Top 10 Learning Visuals for Physical Education

Top 10 Learning Visuals for Physical Education

With a printer, a laminator, and some space on your walls, you can create some straight-up magic in your gym.

I’m a big believer in the power of visuals when it comes to creating an environment that supports thinking and learning in physical education. That’s why I’ve invested so much time into crafting hundreds of posters, badges, and graphics over the years. These visuals have all served a purpose in my teaching and many have become a core part of my program.

Here are (in no particular order) the ten most important visuals that I’ve made for my P.E. program:

The Yeti Poster

My friend Larry “Mac” Mcdonald once told me that the most important word in the English language is “yet”.

  • I can’t do this… yet!
  • I don’t know that… yet!
  • I don’t get this… yet!

I created the Yeti Poster to remind my students to “never forget your yet!” and be YETis in class. When Mac passed away last year, I decided to revamp the Yeti poster and have all of its proceeds go towards his memorial fund at Western Carolina University.


The What/Why/How Graphics

My lessons start with answering 3 questions:

  • WHAT are we learning?
  • WHY are we learning it?
  • HOW will we know we have learned it?

This helps introduce the content, provides a meaningful rationale for the learning and sets clear learning targets.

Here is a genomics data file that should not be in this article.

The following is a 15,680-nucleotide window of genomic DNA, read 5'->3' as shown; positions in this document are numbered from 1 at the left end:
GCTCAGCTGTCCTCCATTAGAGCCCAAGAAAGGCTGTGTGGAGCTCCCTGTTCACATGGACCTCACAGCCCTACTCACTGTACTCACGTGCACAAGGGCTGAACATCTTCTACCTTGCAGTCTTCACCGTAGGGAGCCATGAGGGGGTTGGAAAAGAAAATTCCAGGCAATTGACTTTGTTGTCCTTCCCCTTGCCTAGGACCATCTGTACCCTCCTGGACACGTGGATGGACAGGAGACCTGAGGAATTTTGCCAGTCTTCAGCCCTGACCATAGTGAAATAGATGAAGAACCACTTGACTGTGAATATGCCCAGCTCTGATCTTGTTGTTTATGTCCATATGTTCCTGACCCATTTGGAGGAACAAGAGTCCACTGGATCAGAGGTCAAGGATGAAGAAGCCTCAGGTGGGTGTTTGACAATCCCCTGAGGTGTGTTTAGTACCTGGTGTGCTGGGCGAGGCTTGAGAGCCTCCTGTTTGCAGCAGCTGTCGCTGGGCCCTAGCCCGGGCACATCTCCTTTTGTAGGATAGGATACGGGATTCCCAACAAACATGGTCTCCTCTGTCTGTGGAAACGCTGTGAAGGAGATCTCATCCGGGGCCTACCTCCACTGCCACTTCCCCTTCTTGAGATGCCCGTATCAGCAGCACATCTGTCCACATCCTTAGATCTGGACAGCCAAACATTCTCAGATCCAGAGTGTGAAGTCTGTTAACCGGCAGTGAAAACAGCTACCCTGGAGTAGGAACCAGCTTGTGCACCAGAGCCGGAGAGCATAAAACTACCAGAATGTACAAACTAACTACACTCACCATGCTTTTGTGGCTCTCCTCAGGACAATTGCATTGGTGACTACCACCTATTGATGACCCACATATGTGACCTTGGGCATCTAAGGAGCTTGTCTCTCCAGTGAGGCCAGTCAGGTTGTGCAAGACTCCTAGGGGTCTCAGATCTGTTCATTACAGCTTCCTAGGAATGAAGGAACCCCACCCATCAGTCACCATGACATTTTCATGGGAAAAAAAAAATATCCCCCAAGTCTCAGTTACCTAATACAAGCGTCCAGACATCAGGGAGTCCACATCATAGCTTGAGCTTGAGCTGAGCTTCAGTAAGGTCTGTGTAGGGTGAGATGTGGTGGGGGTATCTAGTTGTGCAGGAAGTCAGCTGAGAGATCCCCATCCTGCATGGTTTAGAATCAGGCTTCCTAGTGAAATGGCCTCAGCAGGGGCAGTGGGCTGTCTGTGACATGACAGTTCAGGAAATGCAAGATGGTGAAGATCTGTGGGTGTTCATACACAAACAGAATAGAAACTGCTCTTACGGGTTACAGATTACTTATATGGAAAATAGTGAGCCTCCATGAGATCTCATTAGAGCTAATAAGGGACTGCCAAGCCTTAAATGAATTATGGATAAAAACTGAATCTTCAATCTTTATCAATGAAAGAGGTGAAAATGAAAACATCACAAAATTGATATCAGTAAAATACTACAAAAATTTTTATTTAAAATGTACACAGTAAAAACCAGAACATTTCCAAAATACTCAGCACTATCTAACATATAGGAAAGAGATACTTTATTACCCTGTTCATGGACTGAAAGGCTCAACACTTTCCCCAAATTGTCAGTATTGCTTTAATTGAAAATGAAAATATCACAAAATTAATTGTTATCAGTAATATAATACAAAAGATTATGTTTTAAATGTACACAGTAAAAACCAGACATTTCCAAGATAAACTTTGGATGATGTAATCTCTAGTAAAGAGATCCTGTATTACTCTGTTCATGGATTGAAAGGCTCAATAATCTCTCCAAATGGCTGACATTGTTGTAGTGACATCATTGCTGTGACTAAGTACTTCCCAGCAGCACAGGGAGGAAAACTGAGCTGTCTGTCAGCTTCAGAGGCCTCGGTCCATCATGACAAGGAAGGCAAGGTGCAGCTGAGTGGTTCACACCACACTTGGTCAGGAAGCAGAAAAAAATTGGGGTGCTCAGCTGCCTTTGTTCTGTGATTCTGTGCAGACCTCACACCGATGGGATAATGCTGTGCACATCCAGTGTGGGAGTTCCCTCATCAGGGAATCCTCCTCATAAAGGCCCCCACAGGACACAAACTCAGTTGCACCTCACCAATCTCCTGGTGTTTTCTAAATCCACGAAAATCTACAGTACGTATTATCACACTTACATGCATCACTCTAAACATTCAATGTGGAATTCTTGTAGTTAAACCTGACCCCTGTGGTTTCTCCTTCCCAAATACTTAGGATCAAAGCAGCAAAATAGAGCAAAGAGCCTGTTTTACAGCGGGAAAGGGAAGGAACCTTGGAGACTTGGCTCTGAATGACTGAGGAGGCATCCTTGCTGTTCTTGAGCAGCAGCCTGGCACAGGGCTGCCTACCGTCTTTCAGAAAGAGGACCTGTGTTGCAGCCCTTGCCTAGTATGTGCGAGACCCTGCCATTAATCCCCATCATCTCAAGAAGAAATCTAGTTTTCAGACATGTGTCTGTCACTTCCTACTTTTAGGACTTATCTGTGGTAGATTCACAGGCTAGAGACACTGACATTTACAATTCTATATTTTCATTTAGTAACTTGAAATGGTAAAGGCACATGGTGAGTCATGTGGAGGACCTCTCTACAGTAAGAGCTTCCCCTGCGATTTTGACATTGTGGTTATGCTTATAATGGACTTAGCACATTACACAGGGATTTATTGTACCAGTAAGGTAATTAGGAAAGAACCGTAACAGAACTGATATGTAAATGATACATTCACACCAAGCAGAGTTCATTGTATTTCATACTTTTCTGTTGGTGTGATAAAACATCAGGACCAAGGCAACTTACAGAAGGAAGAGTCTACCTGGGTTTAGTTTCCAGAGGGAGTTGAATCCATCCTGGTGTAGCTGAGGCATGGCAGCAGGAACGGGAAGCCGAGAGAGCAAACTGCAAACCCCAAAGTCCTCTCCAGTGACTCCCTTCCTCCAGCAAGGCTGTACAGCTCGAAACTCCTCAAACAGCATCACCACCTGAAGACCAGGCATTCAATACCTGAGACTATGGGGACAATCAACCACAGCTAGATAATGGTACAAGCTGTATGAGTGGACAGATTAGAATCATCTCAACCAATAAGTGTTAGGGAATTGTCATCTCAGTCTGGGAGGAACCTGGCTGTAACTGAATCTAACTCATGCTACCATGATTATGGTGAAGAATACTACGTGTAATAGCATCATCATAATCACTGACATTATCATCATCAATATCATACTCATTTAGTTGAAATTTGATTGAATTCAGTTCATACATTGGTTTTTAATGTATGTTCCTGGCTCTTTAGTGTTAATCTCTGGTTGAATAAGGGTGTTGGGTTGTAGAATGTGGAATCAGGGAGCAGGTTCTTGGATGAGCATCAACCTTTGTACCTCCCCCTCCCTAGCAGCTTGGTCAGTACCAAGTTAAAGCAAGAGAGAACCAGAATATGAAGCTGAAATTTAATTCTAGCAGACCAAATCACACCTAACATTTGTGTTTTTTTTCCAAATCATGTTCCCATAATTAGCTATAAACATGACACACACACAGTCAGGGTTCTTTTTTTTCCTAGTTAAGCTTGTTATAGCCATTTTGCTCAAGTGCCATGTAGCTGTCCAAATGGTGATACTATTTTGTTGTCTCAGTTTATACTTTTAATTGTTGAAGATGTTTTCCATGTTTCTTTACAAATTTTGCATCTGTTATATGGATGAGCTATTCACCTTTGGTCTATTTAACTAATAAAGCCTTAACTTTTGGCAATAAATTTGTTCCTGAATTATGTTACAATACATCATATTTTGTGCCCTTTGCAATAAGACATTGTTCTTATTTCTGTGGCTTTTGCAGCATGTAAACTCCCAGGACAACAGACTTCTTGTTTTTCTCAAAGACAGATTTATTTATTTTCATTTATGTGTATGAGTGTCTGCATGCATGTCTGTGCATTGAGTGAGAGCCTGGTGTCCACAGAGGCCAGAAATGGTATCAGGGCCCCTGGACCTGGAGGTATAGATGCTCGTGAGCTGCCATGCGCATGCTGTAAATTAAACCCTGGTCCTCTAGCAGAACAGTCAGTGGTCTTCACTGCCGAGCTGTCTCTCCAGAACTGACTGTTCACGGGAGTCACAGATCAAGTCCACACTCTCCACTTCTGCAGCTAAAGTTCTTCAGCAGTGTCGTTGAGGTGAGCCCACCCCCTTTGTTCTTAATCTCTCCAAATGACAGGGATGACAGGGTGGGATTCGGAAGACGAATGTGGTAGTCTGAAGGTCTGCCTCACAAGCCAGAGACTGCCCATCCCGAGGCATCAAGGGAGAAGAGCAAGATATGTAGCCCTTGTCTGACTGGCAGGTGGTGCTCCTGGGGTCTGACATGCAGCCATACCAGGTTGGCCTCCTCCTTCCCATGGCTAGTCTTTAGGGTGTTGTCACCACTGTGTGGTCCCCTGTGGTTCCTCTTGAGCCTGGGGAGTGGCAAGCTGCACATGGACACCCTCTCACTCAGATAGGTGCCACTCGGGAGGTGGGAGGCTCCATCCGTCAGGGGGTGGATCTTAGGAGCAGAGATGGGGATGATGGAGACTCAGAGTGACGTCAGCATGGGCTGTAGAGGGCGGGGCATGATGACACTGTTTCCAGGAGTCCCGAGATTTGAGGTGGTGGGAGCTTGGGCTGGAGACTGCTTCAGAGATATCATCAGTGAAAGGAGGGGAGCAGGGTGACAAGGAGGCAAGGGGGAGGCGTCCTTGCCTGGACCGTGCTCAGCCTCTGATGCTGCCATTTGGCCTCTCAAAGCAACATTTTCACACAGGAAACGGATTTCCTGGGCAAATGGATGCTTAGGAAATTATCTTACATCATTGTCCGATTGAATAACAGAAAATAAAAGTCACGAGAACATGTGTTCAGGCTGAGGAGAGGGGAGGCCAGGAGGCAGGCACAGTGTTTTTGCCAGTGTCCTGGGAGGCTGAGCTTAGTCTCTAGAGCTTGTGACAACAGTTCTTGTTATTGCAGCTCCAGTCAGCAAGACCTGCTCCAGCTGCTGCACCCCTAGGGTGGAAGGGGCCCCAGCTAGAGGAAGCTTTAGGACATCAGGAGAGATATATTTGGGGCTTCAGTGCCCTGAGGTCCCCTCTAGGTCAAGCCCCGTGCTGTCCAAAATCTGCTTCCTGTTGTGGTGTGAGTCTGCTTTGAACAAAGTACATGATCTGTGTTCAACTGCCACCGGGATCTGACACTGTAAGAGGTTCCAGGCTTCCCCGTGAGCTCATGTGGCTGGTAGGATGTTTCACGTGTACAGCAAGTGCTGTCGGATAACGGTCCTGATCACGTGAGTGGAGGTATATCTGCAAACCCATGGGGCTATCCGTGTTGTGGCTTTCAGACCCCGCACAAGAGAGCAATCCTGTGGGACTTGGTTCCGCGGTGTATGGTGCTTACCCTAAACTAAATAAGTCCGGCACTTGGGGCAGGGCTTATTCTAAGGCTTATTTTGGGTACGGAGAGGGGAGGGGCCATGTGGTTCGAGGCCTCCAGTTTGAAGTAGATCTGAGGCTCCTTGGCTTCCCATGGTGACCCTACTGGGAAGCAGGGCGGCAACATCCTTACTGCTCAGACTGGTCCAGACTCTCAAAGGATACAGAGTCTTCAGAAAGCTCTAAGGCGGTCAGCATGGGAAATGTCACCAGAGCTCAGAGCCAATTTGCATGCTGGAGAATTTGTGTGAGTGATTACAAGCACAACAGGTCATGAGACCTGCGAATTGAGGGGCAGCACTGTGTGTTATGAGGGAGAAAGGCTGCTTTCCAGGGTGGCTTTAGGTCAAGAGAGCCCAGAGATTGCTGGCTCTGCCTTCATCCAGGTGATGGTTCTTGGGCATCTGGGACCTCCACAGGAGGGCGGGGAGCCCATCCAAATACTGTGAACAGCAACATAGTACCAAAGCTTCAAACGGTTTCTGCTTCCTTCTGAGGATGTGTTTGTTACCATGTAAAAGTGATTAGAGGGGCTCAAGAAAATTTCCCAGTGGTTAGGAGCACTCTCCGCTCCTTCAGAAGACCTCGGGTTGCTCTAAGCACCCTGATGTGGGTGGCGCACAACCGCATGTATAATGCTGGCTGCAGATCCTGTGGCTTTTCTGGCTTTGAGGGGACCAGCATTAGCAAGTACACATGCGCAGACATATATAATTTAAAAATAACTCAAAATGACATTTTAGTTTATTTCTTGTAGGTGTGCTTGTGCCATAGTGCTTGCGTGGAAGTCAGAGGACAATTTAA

The What/Why/How Graphics live on my whiteboard and are a part of every lesson. To avoid wasting time writing out WWH statements for each class (which actually led to me not being consistent with this practice), I started using pocket sleeves that I placed on the whiteboard underneath each graphic and held there via magnets. This way, I could print out/reuse WWH statements and have all of the printouts for the day in the pocket sleeves (so I just had to rotate the sheets at the start of each lesson).


Student-Friendly National Standards Graphics

Physical education is an academic subject with its own set of standards and outcomes.

However, not everybody knows or remembers that.

I created this set of badges based on SHAPE America’s student-friendly versions of their National Standards for K-12 Physical Education. I wanted to have the standards live in my gym so that I could link my lessons to the five standards we work towards and help educate my school’s community on what physically literate individuals know, do, and understand.


Habits of Successful Learners Mural

At the start of the school year, I worked with students to unpack what makes successful learners successful.

Based on their answers, I created a set of graphics that highlight the different habits of successful learners. I then put these graphics on display as a mural in my gym

When learning gets tough, we take time to review the different habits of successful learners and decided which of these could be applied to help us overcome challenges in class.


The Adventure Pyramid Poster

The purpose of my physical education program is to empower students with skills, knowledge, and understandings that will support their lifelong physical literacy development.

That being said, that’s a mouthful for kids to make sense of. Instead, I just tell my students that the purpose of P.E. is to help them live a life that is full of adventure.

I break this mission statement down into a three-part pyramid:

  1. At the top is adventure. We want to be able to get the most out of every day and adventures inspire us to do so.
  2. Underneath adventure is physical literacy. Physical literacy means that we have the competence and confidence to take on any adventure that life throws at us. In P.E. class, we focus on developing the skills and know-how that support physical literacy.